William Galston for the Brookings Institution: As economic worries gradually subside, concern about terrorism is on the rise. The survey finds that terrorism now trails only the economy on the list of top public priorities. Sixty-seven percent of the people regard the Islamic State as a "major threat" to the security of the United States.

The public is not satisfied with the Obama administration's response to this threat. Only 39 percent approve of the president's handling of terrorism, down from 52 percent a year ago, while 54 percent disapprove. When it comes to the Islamic State, the public's view is even more negative: only 35 percent approve of the president's approach; 55 percent disapprove.

These sentiments translate into broad support for much more assertive policies. The Quinnipiac survey found that by a stunning margin of 62 to 30 percent, the American people now support sending U.S. ground troops to fight the Islamic State in Iraq and Syria ...

[N]either the Congress nor the president can afford to ignore the rising public demand for a tougher response to the Islamic State. Despite divisions among elected officials about the precise terms of a new authorization to use military force, members of Congress would be well advised to hold hearings as soon as possible and resolve their disagreements expeditiously. As for the president, President Obama could be one beheading or immolation away from having his hand forced by a public that has grown increasingly impatient with halfway measures.

Those of us who lived through the 1973-1979 epoch, book ended by our evacuation from Vietnam and the Soviet invasion of Afghanistan, have seen this movie before, and it ended badly for doves. It's not 2009 anymore. Welcome to the post-post-Iraq era.


Clio Chang and Jeff Madrick for the Century Foundation: One policy idea that is disregarded or even disdained in the United States is regular cash allowances to parents. Of 35 economically advanced countries evaluated by a 2012 UNICEF report on child poverty, which included most of Europe, Japan, Canada and Australia, the United States is the only one without some sort of cash allowance policy ...

As currently practiced in many nations, a cash allowance is provided monthly or weekly to parents for each child. Usually, all that's needed to collect is a birth certificate.

The justification for the policy is that additional cash income allows parents to invest more in their children, but in a way that is adaptable to specific circumstances. In the United States, for example, a single working mother who doesn't have enough cash income to buy the cheaper monthly Metrocard in New York City would have very different needs than an unemployed family of four living in rural Utah needing gas for the car. Transferring cash allows each family to use the money as it sees fit, while respecting each family's autonomy.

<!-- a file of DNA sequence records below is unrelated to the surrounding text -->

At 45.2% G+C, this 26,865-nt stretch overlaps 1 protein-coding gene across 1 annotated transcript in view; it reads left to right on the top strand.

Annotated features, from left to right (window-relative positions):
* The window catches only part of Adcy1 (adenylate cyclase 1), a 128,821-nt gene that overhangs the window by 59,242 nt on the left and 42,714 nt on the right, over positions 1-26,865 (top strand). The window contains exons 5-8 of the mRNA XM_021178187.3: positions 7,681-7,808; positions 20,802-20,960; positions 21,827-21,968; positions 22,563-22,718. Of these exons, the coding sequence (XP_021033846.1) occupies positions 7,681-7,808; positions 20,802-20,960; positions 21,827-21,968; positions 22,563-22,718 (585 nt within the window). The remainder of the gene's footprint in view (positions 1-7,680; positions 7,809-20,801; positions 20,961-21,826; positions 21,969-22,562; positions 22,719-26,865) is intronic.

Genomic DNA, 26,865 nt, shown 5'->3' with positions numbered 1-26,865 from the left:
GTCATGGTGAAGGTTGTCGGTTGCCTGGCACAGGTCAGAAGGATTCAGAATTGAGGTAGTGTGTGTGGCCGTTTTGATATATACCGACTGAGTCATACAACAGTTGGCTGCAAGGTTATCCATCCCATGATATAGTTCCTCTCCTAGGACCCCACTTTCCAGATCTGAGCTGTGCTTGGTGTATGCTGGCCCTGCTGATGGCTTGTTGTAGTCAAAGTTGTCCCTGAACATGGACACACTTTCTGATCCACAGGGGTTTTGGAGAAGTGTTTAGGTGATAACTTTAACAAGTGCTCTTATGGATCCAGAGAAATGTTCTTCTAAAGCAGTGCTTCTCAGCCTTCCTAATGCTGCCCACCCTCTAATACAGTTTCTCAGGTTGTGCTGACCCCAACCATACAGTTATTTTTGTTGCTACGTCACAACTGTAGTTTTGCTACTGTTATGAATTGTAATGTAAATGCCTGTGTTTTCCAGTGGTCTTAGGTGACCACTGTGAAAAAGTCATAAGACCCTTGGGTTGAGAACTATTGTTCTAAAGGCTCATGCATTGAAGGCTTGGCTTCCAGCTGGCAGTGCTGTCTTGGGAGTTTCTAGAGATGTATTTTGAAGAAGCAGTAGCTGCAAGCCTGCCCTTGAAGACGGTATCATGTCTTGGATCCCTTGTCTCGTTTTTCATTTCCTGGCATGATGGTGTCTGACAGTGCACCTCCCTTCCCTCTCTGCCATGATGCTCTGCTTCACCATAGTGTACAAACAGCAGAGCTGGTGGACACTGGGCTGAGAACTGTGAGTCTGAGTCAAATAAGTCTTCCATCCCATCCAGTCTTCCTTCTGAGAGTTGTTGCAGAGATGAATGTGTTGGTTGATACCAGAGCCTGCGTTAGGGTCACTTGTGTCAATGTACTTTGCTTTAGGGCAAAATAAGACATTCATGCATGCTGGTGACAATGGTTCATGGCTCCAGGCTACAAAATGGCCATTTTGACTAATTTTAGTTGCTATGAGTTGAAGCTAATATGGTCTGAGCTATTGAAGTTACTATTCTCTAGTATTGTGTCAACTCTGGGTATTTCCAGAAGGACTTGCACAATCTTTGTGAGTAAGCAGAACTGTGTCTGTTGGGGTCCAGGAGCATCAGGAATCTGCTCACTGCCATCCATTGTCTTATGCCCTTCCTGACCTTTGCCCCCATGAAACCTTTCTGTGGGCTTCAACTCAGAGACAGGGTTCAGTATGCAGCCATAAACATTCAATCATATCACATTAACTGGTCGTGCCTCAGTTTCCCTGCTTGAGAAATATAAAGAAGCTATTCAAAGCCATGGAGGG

A typical American bias against such allowances that we often hear is that poor parents will merely use the money, perhaps on drugs, alcohol and cigarettes. But there is strong evidence from others nations and a few programs in the United States that parents tend to spend the money on their children, not themselves ...

Britain offers a highly useful case study on how cash allowances are used. An in-depth analysis by sociologist Jane Waldfogel at Columbia University and co-researchers tracked the spending habits of British parents after a substantial increase in a universal child allowance in 1999. Low-income families prioritized spending of the cash allowance on goods for their children, such as clothes, books, and toys. It turned out that high-income parents who received the allowance were significantly more likely than low-income parents to spend the extra income on alcohol and tobacco.


Steve Hanke for Downsizing Government: The U.S. Congress hoards real estate like proud pack rats. For example, the Department of Defense has 562,000 facilities that cover 24.7 million acres — an area about the size of Virginia.

The Pentagon has surprisingly indicated that it might be wise to shed some of its real estate. Congress has stonewalled the Pentagon on this. Indeed, Congress has barred the Pentagon from even thinking about the Department of Defense's excess asset problem.

The congressional — and often bureaucratic — asset-hoarding pathology is a result of perverse economic incentives that accompany public ownership. These incentives encourage bad behavior. The fact that capital carrying charges or rents are not paid for publicly owned assets means that no costs have to be budgeted for holding them. Once assets are under government ownership and control, they are viewed as being free; nothing must be given up for the assets' use and retention. Furthermore, if a decision is made to dispose of some of those assets, the revenues from their disposal are usually not earmarked for use by the department or agency that initiates the sale. Hence, there are no bureaucratic or budgeted benefits that flow from the liquidation of government property.

Compiled by Joseph Lawler from reports published by the various think tanks.